A Staggering Percentage of Military Kids Have Mental Health Issues—Will This Simple Fix Help?
Remember those middle and high school days when you'd stress out about whether the boy or girl you liked liked you back, and if you were going to pass that big science test? Add to that worrying that your parent or guardian is going to come home from Afghanistan in a body bag. Add the stress of living with your dad who's back from Iraq whose depression affects the entire family. That's what kids growing up in military families are dealing with, and some of them are breaking under the stress.
A study published in the Journal of Adolescent Health found that kids from military families have significant mental health challenges. About 30 percent of "participants reported feeling sad or hopeless almost every day for 2 weeks during the past 12 months," while nearly one in four reported having considered suicide.
Ron Astor, a professor at the University of Southern California's School of Social Work, one of the study's coauthors, says the study found that although the majority of military kids are doing well (considering the circumstances), for the ones who aren't, the isolation and invisibility they experience has a profound negative effect.
There are significant differences between kids who attend schools either on or near military bases and those enrolled in regular public school districts. At a base school, because the staff is connected to the military, there's a better understanding of the issues, and staff members know how to access resources.
"The teacher, the principal, and the community get what they're going through, understand what they need, and provide all the supports," says Astor. But only a fraction of military kids—about 86,000—attend a base-associated school.
In comparison, says Astor, depending on the year, there are 1 million to 1.3 million kids enrolled in public schools whose parents are active-duty military, reserve, or veterans. "The civilian principal and teachers don't know that they're even there," he says. "It could be their parent's seventh deployment, and it could be their [family's] 10th move, and the teacher or principal will just see academic or behavioral problems."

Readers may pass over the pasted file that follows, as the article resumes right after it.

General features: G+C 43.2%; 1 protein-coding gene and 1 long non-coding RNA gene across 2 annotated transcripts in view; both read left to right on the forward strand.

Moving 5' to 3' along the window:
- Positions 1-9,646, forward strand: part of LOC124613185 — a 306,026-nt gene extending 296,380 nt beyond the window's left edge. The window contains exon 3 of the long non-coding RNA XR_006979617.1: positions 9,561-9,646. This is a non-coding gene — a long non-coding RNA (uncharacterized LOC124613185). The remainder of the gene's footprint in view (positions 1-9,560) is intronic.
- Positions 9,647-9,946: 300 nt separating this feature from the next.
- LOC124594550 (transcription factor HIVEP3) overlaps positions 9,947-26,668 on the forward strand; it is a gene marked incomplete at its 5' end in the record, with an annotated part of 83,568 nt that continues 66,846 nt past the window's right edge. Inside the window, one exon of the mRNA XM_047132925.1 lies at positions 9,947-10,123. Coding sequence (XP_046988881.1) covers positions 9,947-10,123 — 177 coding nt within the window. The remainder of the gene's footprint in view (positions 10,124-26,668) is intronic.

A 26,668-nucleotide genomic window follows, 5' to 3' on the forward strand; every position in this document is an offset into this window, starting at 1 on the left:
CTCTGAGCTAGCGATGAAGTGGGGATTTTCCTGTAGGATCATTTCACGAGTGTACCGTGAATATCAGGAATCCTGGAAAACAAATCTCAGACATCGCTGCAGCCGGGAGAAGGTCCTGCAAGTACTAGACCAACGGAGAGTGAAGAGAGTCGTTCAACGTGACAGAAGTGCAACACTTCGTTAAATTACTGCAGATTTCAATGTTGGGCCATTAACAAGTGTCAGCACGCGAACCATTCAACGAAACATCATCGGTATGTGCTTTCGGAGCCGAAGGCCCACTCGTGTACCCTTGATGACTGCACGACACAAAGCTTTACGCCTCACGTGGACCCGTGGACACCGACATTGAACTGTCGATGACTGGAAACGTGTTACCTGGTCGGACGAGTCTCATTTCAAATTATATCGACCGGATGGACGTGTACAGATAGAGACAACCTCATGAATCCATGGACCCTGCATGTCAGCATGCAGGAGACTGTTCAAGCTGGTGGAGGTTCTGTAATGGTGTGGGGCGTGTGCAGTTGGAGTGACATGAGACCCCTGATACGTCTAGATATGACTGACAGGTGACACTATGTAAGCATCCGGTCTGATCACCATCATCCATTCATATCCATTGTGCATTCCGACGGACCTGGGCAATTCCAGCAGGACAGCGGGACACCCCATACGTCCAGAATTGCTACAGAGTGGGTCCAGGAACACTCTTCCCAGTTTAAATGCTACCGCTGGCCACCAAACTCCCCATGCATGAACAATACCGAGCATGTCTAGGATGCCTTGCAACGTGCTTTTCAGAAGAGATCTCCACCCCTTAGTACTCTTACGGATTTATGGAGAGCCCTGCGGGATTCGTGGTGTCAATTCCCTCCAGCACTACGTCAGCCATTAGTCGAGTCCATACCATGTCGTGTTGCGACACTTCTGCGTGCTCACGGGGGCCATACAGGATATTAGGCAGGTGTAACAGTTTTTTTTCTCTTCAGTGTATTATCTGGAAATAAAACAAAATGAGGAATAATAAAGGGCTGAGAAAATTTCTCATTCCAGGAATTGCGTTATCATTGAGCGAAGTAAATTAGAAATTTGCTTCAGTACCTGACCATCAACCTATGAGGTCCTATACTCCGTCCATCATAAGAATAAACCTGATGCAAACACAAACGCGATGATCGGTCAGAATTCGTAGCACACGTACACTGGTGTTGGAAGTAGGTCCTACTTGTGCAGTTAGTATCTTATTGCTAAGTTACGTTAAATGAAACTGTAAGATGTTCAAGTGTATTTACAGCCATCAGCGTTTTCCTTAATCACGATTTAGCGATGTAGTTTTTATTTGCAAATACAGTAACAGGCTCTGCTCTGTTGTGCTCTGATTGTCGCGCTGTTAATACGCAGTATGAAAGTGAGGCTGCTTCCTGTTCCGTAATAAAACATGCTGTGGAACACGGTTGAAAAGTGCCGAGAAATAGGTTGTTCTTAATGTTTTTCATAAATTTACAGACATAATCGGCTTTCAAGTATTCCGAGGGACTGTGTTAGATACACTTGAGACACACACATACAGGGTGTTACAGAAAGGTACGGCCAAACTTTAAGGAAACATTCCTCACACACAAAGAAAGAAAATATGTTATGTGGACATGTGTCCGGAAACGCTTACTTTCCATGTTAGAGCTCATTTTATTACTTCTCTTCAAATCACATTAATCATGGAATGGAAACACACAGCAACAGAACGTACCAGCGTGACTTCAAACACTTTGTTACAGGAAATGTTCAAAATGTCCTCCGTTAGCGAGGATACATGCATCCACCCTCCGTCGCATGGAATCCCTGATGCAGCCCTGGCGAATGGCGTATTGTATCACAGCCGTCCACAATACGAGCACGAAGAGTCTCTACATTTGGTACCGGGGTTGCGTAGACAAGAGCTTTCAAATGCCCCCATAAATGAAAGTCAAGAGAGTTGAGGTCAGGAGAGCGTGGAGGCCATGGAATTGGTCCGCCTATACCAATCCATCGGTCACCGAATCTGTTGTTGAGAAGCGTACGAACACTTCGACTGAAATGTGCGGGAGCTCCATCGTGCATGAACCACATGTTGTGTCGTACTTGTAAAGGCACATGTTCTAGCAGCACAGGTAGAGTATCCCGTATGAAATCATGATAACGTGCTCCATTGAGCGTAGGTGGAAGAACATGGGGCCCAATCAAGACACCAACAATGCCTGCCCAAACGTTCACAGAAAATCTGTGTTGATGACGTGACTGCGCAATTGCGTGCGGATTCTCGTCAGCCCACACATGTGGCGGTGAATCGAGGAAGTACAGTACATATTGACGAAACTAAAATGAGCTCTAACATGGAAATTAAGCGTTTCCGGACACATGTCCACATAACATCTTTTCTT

Of particular concern, says Astor, are the children of veterans. Because the Department of Veterans Affairs limits the kind of benefits available to dependents, only the veteran is eligible for mental health help through the military. Even that is hard to come by. So "if their kid comes in suicidal or has other issues—primarily because of the separation and deployment of the war"—they don't get VA services, says Astor.
Now that the troops are coming home "we're going to have a lot more veteran kids and their families" in schools, says Astor, but with less than 1 percent of Americans having served in Iraq or Afghanistan, "it's not even on most of our radars."
"They’re just invisible. They're not appreciated," says Astor. "Your family goes through all this, and it seems like it doesn't matter. That can be harmful."
Astor is also a part of USC's Building Capacity project, which has studied more than 30,000 high school students in eight California school districts. While the project has developed free downloadable resource booklets for parents, teachers, and students, it is also working with the Military Child Education Coalition, the Department of Defense, and other military organizations to promote a common sense way to bring these kids out of the shadows: putting an identifying check box on school enrollment and emergency contact forms that asks if a parent or guardian is active-duty military, in the reserves, or a veteran.
That can help school districts and VA know where military families and communities are concentrated and funnel resources to them. Last year the Los Angeles Unified School District became the first district in the nation to take this step.
Although most Americans might not think of Los Angeles as a city with high numbers of military kids, Astor says because of the school district's large size—nearly 700,000 K–12 students are enrolled—the number of military kids is significant. Districts can get "military impact aid," which is extra funding that can go to helping kids who need it.
Astor is clear, however, that these students don't just need more services. It's about creating welcoming communities and schools too.
"What we learned from World War II is that even when you had really large numbers of people coming back, they came back to hospitable environments that understood what they went through, and there was a GI Bill, and everyone was getting them jobs," says Astor. That military generation did better because they had the support of the community behind them. If we want this generation to succeed, we need to step up and give them that same kind of support.